Students' Perceptions of Teaching and Social Presence: A Comparative Analysis of Face-to-Face and Online Learning Environments
James Bowers, Department of Criminal Justice, Saginaw Valley State University, University Center, MI, United States ; Poonam Kumar, Saginaw Valley State University, University Center, MI, United States
IJWLTT Volume 10, Number 1, ISSN 1548-1093 Publisher: IGI Global
Online learning has grown dramatically over the past few years and has become an integral part of most of the higher education institutions' overall strategy. While this explosive growth has created exciting opportunities for both institutions and students, high dropout rates in online learning environments continues to be a major concern for all institutions. Research has identified lack of social and teacher presence in online courses as major factors leading to student attrition. While it is easy to establish these presences in traditional classrooms, developing them in an online environment could be challenging due to absence of any face-to-face contact. The purpose of this preliminary study is to compare students' perceptions of social and teacher presences in online and traditional classroom. Thirty-four students enrolled in an online section and 29 students enrolled in a face-to-face section of an undergraduate course participated in the study. The results indicate that students' perceived stronger teacher and social presences in the online section compared to the face-to-face section. Implications of these results for practice and research are discussed.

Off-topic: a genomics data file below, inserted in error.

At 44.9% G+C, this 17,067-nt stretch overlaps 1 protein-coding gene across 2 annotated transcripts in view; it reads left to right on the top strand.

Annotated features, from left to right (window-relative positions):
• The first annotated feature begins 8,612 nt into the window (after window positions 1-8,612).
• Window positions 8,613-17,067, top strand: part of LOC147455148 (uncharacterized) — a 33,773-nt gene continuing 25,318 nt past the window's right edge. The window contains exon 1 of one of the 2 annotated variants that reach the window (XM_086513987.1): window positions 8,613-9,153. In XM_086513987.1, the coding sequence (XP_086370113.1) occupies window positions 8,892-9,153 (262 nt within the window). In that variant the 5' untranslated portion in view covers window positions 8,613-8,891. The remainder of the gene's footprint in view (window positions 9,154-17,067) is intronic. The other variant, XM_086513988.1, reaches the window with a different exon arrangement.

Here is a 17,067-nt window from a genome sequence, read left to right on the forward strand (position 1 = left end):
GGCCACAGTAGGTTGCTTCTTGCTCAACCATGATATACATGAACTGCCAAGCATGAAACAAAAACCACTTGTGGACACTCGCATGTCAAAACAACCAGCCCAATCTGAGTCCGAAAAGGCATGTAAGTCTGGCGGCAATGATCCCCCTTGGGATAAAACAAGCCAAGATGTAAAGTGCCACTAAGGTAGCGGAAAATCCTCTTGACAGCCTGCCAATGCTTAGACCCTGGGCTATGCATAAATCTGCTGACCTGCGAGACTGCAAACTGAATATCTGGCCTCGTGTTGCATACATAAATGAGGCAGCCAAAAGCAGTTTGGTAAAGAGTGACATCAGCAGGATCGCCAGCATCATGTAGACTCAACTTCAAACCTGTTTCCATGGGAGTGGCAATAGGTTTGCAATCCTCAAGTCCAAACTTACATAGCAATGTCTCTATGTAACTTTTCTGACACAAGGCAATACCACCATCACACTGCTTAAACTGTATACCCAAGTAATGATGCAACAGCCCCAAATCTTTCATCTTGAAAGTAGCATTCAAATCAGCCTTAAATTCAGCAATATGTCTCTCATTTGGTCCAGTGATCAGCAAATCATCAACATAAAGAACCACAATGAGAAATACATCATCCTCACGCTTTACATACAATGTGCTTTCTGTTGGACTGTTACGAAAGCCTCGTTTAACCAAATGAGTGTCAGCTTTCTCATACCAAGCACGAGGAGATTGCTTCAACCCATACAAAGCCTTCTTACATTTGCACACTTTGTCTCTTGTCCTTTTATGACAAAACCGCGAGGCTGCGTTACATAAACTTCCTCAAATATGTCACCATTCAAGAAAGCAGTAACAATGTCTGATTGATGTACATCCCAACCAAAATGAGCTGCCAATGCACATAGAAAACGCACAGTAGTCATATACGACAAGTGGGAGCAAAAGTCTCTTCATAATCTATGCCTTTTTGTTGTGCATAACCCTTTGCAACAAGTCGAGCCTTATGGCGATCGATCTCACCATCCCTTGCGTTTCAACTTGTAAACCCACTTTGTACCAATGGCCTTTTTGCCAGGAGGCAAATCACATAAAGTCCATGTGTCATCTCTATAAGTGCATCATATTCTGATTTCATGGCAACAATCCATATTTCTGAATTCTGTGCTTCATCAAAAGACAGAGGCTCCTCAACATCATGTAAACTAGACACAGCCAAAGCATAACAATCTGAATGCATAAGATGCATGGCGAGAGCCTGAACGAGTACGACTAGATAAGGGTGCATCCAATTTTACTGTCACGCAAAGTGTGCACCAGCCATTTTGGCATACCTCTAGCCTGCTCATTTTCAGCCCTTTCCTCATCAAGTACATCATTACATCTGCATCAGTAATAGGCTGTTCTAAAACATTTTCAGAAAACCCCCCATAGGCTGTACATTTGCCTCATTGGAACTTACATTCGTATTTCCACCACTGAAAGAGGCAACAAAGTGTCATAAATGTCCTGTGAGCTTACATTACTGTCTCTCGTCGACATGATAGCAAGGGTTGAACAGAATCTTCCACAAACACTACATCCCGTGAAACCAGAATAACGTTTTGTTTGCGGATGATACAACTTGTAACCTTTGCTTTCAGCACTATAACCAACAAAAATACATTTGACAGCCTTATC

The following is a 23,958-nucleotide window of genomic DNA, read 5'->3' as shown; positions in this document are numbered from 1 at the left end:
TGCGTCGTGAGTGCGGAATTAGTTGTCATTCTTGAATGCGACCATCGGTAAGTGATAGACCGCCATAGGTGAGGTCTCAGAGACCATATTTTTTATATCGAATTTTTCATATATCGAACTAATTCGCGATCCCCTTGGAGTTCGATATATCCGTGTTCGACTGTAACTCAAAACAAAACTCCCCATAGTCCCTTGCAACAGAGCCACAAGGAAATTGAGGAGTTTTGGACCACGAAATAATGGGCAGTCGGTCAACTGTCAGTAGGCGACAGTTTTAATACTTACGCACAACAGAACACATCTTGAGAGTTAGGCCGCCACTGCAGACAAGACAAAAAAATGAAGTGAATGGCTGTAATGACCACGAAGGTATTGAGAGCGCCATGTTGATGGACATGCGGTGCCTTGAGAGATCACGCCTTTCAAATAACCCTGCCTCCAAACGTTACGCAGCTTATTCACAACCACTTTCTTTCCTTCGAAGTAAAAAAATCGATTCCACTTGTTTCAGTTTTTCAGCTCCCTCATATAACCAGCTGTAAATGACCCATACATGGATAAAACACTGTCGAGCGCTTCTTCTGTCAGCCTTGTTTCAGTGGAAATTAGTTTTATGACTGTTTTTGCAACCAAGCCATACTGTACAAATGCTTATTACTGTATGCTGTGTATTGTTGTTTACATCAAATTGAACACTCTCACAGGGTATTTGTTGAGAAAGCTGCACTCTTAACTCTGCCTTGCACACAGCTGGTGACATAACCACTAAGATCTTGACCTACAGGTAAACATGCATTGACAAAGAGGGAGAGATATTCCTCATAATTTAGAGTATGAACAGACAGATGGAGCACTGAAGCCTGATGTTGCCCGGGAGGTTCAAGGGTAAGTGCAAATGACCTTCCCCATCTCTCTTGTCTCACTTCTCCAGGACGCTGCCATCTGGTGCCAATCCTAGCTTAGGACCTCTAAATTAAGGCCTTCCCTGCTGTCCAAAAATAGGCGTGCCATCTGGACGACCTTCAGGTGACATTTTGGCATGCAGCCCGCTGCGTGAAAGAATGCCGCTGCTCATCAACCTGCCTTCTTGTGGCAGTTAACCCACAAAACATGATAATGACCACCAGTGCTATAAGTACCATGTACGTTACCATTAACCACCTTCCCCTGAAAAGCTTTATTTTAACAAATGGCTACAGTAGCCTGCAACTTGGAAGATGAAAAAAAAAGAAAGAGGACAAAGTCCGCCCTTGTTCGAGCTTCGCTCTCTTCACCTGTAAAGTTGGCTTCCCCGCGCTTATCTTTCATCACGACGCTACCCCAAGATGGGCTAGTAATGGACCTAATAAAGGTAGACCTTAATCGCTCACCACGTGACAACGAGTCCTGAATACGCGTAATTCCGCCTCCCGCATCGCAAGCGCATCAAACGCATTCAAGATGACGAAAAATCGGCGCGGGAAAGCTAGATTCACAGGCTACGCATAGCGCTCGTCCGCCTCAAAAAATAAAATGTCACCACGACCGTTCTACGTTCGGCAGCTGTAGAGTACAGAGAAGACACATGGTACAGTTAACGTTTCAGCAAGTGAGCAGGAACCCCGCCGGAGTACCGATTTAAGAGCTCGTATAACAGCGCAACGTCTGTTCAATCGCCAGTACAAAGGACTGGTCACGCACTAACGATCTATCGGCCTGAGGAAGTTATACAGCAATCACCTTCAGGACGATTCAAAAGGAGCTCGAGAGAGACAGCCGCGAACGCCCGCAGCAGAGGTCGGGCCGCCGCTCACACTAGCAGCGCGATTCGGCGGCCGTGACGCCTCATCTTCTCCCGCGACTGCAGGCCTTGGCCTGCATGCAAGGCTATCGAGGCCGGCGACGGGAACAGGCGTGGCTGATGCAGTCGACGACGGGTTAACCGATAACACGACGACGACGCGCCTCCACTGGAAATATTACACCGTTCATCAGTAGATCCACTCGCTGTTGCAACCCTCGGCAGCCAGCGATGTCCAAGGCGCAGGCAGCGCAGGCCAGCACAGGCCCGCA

Bowers, J. & Kumar, P. (2015). Students' Perceptions of Teaching and Social Presence: A Comparative Analysis of Face-to-Face and Online Learning Environments. International Journal of Web-Based Learning and Teaching Technologies, 10(1), 27-44. IGI Global.
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Peter Kilgour & Maria Northcote, Avondale College of Higher Education, Australia
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Sonica Katoch, Vivian Doan & Nastaran Dadashi, George Brown College, Canada
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